Unlocator is a Danish company that focuses on methods to help people get around regional restrictions on websites. The company's main methodology is a Smart Domain Name System (DNS). Find out more about the Smart DNS and Virtual Private Network (VPN) services of Unlocator by reading this review, or go directly to the company's site by clicking the button below.
A Smart DNS offers a way to selectively redirect web requests through a mediating server, which helps to hide the customer's real location. However, the Smart DNS system is sometimes blocked by Internet Service Providers (ISPs) or network owners. Thus the company created a VPN service.
As the VPN of Unlocator is more of a back-up for when its Smart DNS system doesn't work, the company doesn't prioritize this utility. This review will focus on the Unlocator VPN service, with a brief explanation of Smart DNS methods.
You don't get an app with the Unlocator service. Instead, you get access to servers that enable you to reroute the connections that your computer makes. The main aim of the Unlocator VPN is to support the Smart DNS service. Some network administrators or ISPs don't allow individual users to nominate a specific DNS server - you have to use theirs. The VPN service was created to get around this restriction. Therefore, the Unlocator VPN really doesn't have any features.
A major feature of a VPN service to look out for is the number of countries in which the company operates servers. Usually, if you want to get around regional restrictions, you need to appear in the same country as the computer that you want to access services from. Unlocator has servers in 30 countries.
You can't select a server with Unlocator. In fact, the VPN can only connect to one location - Amsterdam, in The Netherlands. Thus the choice of servers isn't really a feature of this service.
Ordinarily, this section of a ProPrivacy.com review would check whether any transmission from a VPN-protected computer actually still showed the real IP address. We already know that no transmissions that are covered by the Unlocator VPN have substituted IP addresses. So, there is no point in checking for IP leaks!
The regular scenario of speed tests for a ProPrivacy.com review is also hampered by the fact that you only get one VPN server location on a Unlocator subscription. However, these tests, using testmy.net will show the overall performance of five tests, each with connections to the UK and the USA using the Netherlands VPN server, compared to the performance of a connection to those locations without the VPN engaged.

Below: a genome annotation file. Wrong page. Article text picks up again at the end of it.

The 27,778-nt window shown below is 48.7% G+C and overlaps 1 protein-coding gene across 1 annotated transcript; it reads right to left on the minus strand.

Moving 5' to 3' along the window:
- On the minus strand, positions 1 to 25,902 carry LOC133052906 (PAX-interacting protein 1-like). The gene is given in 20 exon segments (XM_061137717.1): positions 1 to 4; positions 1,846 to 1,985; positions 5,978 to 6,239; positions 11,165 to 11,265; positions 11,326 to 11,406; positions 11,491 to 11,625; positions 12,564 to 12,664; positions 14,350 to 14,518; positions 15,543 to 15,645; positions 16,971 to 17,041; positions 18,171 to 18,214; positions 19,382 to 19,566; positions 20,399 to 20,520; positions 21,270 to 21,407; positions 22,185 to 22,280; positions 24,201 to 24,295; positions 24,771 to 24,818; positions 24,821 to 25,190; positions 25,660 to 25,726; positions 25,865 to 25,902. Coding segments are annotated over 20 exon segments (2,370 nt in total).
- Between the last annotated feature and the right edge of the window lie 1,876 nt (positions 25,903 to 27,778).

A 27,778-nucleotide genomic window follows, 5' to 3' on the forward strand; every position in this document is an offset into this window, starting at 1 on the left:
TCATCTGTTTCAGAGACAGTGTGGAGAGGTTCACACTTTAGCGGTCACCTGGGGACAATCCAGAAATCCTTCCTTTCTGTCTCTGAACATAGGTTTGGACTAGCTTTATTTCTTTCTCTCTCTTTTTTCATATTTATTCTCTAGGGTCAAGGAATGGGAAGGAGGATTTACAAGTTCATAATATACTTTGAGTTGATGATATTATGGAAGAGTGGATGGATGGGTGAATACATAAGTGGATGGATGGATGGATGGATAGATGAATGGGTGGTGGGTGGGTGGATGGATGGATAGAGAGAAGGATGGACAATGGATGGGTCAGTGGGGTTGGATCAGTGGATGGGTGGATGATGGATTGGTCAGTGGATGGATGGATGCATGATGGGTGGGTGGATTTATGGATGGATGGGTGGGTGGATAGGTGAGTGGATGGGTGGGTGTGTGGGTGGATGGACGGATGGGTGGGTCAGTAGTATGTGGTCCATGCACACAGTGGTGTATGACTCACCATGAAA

The graphs show the highest, lowest, and average speeds for each server and location. See our full speed test explanation for more detail.
The application of the Unlocator VPN didn't impair speeds to any meaningful extent. Performance of the VPN connection was very consistent and managed to match speeds that occurred on unprotected lines, even though the diversion of transmissions through the Netherlands meant that US connections had a lot further to travel.
Unlocator is based within the EU, but Denmark doesn't use the Euro, and the company must have decided not to charge in its local currency, because prices are set in US dollars. If you are within the EU when you sign up for a subscription, the company is obliged to add the VAT charge of the country that you are located in, so if you live outside the EU and intend to travel there, you will pay less for the VPN service if you sign up before you travel.
All plans include a 14-day money-back guarantee. This is very generous, because customers should be able to properly assess the service by taking up the seven-day free trial before committing to a paid subscription. The free trial gives full access to the Unlocator services, including the VPN and the Smart DNS system.
The company accepts all major credit and debit cards, and you can also pay with Bitcoin. However, it isn't possible to pay for the service with PayPal.
Ease of use
The seven-day free trial should give you plenty of time to get comfortable with Unlocator and test it thoroughly. There are free trial buttons all over the site, so you shouldn't have trouble getting to the signup form.
Your email address becomes your username for the system. The company will send any password reset information to the registered email address. It is possible to use the system with a fake email address, because there is no email verification step during the account activation process. However, it is better to give a real email address. Just create a new anonymous webmail account if you don't want to give Unlocator your real email address.